There is also what’s going on right around him every day.
Outside the convention hall in Charlotte, N.C., the past week has been an eventful one. Days before the convention began, one of the president’s closest former advisers, Stephen K. Bannon, was arrested on fraud charges tied to an organization that claims to be providing funds for the president’s wall on the U.S.-Mexico border. Notably, Mr. Bannon’s name hasn’t come up at the convention.
The coronavirus pandemic, of course, rages on, and the beginning of the school year is weighing on many Americans’ minds. Last night, Vice President Mike Pence boasted that “we are opening up America’s schools,” but polling shows that a wide majority of the country feels that returning to in-person classes would be unsafe. Most major cities have said they will begin the fall semester online only.
On Monday, as Mr. Trump was accepting his party’s renomination, a judge in Florida sided with the state’s teachers’ union against an order from Gov. Ron DeSantis requiring schools to reopen. By denying school boards the right to determine whether it was safe to return, the judge wrote, the order “arbitrarily disregards safety” and violates the state Constitution.
Amid all this, there is also the ongoing protest movement against racial injustice, which got an unwelcome adrenaline boost this week after the police were filmed shooting an unarmed Black man, Jacob Blake, in the back in Kenosha, Wis. The convention has made a point of emphasizing diversity, with a number of Black and Latino speakers who often talked up Mr. Trump’s record on job creation (despite unemployment now being in the double digits) and the need to fight Democrats’ “socialism.”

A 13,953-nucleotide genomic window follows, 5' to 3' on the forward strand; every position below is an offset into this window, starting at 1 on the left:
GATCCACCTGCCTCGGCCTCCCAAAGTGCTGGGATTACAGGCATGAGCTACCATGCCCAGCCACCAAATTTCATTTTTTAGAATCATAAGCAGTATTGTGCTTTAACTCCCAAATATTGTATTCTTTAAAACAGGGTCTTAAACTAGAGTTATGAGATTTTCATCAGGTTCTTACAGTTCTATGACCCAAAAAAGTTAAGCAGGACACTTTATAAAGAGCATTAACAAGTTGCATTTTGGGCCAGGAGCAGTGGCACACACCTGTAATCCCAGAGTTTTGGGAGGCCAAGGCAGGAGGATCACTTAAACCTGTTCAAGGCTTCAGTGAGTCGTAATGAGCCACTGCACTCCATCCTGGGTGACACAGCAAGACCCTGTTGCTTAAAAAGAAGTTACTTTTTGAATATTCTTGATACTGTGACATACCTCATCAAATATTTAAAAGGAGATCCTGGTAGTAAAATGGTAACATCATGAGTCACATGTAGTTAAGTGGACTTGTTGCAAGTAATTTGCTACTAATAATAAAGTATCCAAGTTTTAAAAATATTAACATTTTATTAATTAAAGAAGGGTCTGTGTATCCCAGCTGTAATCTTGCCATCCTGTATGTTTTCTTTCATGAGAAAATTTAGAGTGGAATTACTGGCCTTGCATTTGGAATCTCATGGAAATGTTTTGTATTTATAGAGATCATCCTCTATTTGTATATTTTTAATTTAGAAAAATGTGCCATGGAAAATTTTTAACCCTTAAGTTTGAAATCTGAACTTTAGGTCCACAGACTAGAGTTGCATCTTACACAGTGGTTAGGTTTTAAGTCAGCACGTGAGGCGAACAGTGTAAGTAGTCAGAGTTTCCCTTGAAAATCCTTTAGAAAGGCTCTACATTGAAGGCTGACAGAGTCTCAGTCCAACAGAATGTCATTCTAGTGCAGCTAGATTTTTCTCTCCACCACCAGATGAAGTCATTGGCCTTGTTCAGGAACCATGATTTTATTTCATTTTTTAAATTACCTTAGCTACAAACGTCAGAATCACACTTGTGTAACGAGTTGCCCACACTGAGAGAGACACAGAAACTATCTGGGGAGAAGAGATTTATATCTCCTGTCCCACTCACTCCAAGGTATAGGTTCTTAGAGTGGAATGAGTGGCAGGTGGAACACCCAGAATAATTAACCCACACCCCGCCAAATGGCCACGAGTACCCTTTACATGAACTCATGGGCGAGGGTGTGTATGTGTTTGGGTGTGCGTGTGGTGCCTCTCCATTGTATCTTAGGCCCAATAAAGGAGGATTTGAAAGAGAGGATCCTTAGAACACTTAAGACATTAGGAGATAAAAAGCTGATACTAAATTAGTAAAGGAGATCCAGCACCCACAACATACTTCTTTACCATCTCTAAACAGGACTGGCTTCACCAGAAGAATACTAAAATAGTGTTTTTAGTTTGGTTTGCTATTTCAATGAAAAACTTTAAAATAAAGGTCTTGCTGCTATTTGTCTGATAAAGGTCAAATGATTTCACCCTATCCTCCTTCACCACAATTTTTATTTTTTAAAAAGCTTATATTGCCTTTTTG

When mentioning police reform, Republicans tend to extol the First Step Act, a bill Mr. Trump signed in 2018 to lower mandatory minimum sentences and expand rehabilitation programs, implying that it shows Mr. Trump has good will toward calls for reform. When it comes to the protests themselves, Mr. Trump’s allies relished the opportunity to highlight his forceful response, bragging that the president would continue to promote law and order in the streets.
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